In a time when change is essential, I wanted to guarantee that my words would change minds. I’ve learned that we, as a society, have a hard time trusting the validity of something if it hasn’t touched us personally. So, I want to share an example. 

I’ve learned that we, as a society, have a hard time trusting the validity of something if it hasn’t touched us personally.

Perhaps by sharing a little bit of how it has affected my world, I can help underscore its validity and its ramifications on the Black community.

I am a product of the Monroe City Schools System in Louisiana, a school district that, up until 2018, was under judicial supervision for failure to ensure racial equality for its students in terms of administration staffing and course offerings at schools. That was only two years ago. 

In 2016, a federal court judge decided that the school system was not in compliance with a 51-year-old consent decree to desegregate the schools in its district, resulting in principal swaps at two high schools, including my alma mater, among other changes. That was only four years ago. 

According to the amended consent decree in 2015, the high school that operated as a “white school” during de jure segregation educated 98 percent of the district’s white high school students and employed 65 percent of the district’s white teachers and administrators during that school year. The particular school zone for this high school is drawn around predominantly white neighborhoods. 

The other high school that experienced the principal swap operated as a “Black school” during de jure segregation and educated a 99 percent Black student body that school year. The particular school zone for this high school is drawn around predominantly Black neighborhoods. 

Some facts that stood out to me from the consent decree:

  • All of the teachers at the predominately white high school were certified during that school year, while 11 percent of the teachers at the other school were not.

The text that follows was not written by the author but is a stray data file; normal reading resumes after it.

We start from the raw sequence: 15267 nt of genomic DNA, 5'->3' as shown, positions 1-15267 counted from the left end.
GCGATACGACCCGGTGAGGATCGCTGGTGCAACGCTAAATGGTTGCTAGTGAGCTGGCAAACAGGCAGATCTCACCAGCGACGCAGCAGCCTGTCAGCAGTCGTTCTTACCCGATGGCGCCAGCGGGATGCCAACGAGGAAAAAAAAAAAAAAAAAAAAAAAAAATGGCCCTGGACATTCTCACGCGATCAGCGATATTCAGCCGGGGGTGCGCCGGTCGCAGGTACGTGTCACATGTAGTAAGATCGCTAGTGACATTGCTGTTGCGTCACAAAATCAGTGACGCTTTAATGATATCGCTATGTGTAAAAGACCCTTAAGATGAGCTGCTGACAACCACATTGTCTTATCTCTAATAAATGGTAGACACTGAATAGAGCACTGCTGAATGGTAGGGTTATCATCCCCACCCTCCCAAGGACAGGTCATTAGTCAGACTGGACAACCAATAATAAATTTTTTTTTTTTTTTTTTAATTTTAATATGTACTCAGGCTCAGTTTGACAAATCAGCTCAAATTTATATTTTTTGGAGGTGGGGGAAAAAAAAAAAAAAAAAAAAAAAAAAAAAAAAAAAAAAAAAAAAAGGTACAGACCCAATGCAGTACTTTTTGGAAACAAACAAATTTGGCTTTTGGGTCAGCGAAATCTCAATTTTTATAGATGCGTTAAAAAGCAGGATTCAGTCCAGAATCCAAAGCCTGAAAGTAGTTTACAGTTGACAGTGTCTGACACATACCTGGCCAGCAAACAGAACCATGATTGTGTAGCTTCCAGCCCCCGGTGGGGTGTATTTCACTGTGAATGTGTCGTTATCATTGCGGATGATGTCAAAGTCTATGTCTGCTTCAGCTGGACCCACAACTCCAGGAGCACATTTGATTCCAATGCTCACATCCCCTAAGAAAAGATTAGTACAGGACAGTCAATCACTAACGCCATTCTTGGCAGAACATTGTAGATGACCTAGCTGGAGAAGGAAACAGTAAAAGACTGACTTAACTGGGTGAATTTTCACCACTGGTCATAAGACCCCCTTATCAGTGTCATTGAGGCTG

• The predominately white high school offered 32 more courses than the high school composed of 99 percent Black students, inconsistent with the district’s duty to “offer the same courses at every high school in the district.”
  • The predominately white high school offered more college preparatory courses than the majority Black high school and had more gifted and talented course offerings.

Prior to receiving its “unitary” status by a federal judge, the type of education a student received was determined by where they lived. Based on the information from this consent decree, the majority of the Black students in this school district were exposed to far less opportunities than their white counterparts.

Essentially, their neighborhoods determined the quality of education they received. Their neighborhoods determined what tools and access to knowledge they were allowed. Their neighborhoods determined their value to the school district. Inevitably, their neighborhoods determined their potential futures and trajectories.

That’s systemic racism. 

There’s so much to learn and unlearn when it comes to our country’s complex history, but it starts with acknowledging that there are some incredibly ugly foundational systems, including systemic racism. The unraveling of this system will take time, as it is subconsciously ingrained in our minds as biases and in years of operation like the educational systems.

I may not see its end in my lifetime, but we must take those first steps—the first being to acknowledge that it is real and its detriment to the Black community. 

In what ways does systemic racism play out in your corner of the world? Does it affect people in your community personally? How might you take time to learn about their experience?

Image via Carissa Gallo, Darling Issue No. 13